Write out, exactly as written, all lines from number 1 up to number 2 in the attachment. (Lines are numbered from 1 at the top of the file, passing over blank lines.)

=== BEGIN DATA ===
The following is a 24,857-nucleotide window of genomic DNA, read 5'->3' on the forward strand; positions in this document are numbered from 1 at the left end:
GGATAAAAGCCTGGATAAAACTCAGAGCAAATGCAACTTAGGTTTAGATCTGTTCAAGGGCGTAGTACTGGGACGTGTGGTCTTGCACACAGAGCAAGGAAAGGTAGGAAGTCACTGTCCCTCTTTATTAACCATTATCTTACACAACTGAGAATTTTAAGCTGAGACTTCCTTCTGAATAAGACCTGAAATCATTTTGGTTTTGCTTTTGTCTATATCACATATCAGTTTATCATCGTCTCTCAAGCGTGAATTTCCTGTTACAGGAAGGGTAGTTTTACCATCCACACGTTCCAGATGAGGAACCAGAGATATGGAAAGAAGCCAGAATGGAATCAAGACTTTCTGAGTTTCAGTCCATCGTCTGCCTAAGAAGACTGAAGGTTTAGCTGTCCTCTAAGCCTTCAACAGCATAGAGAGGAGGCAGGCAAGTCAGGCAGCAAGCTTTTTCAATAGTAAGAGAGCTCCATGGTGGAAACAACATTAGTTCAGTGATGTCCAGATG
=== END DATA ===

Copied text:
The following is a 24,857-nucleotide window of genomic DNA, read 5'->3' on the forward strand; positions in this document are numbered from 1 at the left end:
GGATAAAAGCCTGGATAAAACTCAGAGCAAATGCAACTTAGGTTTAGATCTGTTCAAGGGCGTAGTACTGGGACGTGTGGTCTTGCACACAGAGCAAGGAAAGGTAGGAAGTCACTGTCCCTCTTTATTAACCATTATCTTACACAACTGAGAATTTTAAGCTGAGACTTCCTTCTGAATAAGACCTGAAATCATTTTGGTTTTGCTTTTGTCTATATCACATATCAGTTTATCATCGTCTCTCAAGCGTGAATTTCCTGTTACAGGAAGGGTAGTTTTACCATCCACACGTTCCAGATGAGGAACCAGAGATATGGAAAGAAGCCAGAATGGAATCAAGACTTTCTGAGTTTCAGTCCATCGTCTGCCTAAGAAGACTGAAGGTTTAGCTGTCCTCTAAGCCTTCAACAGCATAGAGAGGAGGCAGGCAAGTCAGGCAGCAAGCTTTTTCAATAGTAAGAGAGCTCCATGGTGGAAACAACATTAGTTCAGTGATGTCCAGATG